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Chest. 1984 Aug;86(2):225-9.

The relationship between airflow and lung sound amplitude in normal subjects.


Few investigators have examined the relationship between airflow and lung sound amplitude; the available data are contradictory. I measured airflow at the mouth and compared the peak flow (Vmax) to mean and peak lung sound amplitude (mean AMP and peak AMP) at four sites on the chest wall (right and left anterior apices and posterior bases) in four healthy young adults. At each site, the sounds produced by 20 breaths at Vmax ranging between 1.5 and 4 L/s (Vvar) were measured by an automated technique. Ten breaths during nearly constant Vmax breathing (Vcon) also were measured at each site. The lung sound amplitudes at the four sites in each subject were grouped and compared to Vmax by linear regression analysis. The same sounds were also submitted to an automated V-correction procedure to evaluate its adequacy in automatically adjusting for the effect of variations in Vmax on lung sound amplitude. The data showed that lung sound amplitude (mean or peak) was linearly related to V in all subjects (r for mean AMP vs Vmax:0.77, 0.85, 0.69, 0.89; r for peak AMP vs Vmax:0.80, 0.83, 0.79, 0.88), p less than 1 X 10(-7) in all cases. The average mean AMP vs Vmax regression line slope was 0.42, and the average peak AMP vs Vmax regression line slope was 0.45. V-correction decreased the coefficient of variation of the Vvar sounds by 61 percent and flattened the average regression line slopes to 0.128. For the Vcon series, V-correction diminished the coefficient of variation from 12.2 to 10.0 percent. The relationship between lung sound amplitude and airflow appears to be substantially linear and this relationship can be used to adjust effectively for variations in airflow.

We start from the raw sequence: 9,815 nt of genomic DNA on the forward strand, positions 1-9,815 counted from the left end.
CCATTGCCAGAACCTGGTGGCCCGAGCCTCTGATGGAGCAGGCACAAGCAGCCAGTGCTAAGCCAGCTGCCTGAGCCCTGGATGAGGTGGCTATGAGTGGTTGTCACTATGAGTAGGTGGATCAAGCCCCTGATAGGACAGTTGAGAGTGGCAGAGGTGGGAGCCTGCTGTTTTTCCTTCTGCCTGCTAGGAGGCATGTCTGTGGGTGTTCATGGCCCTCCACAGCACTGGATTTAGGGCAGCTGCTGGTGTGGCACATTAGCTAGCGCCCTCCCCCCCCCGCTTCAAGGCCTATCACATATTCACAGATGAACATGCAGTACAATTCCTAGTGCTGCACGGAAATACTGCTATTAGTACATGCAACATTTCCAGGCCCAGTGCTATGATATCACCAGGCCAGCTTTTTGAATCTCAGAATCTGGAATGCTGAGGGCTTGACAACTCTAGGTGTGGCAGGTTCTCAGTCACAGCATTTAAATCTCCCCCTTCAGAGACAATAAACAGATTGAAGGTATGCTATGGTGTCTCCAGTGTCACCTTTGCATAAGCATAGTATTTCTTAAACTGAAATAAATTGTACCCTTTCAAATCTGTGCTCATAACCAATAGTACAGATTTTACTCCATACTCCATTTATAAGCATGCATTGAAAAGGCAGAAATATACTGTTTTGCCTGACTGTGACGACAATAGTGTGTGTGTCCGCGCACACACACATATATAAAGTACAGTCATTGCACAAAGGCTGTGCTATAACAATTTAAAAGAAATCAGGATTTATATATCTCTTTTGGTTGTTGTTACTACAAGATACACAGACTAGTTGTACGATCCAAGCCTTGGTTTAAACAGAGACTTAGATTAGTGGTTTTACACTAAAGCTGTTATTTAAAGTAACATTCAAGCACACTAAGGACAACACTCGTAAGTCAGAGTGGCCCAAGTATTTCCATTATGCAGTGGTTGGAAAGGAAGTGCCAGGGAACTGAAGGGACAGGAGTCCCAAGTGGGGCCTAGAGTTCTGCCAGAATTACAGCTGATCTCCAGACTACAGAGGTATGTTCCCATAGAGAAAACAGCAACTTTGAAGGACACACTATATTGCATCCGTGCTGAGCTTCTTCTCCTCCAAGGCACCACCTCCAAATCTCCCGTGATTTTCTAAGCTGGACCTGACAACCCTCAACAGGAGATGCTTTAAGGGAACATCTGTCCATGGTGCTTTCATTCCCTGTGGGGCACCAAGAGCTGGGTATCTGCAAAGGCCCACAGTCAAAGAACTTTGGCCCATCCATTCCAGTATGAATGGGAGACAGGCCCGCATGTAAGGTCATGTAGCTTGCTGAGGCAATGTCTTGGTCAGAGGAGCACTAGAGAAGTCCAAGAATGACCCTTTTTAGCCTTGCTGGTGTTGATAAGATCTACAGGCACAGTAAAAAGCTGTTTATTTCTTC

[Indexed for MEDLINE]

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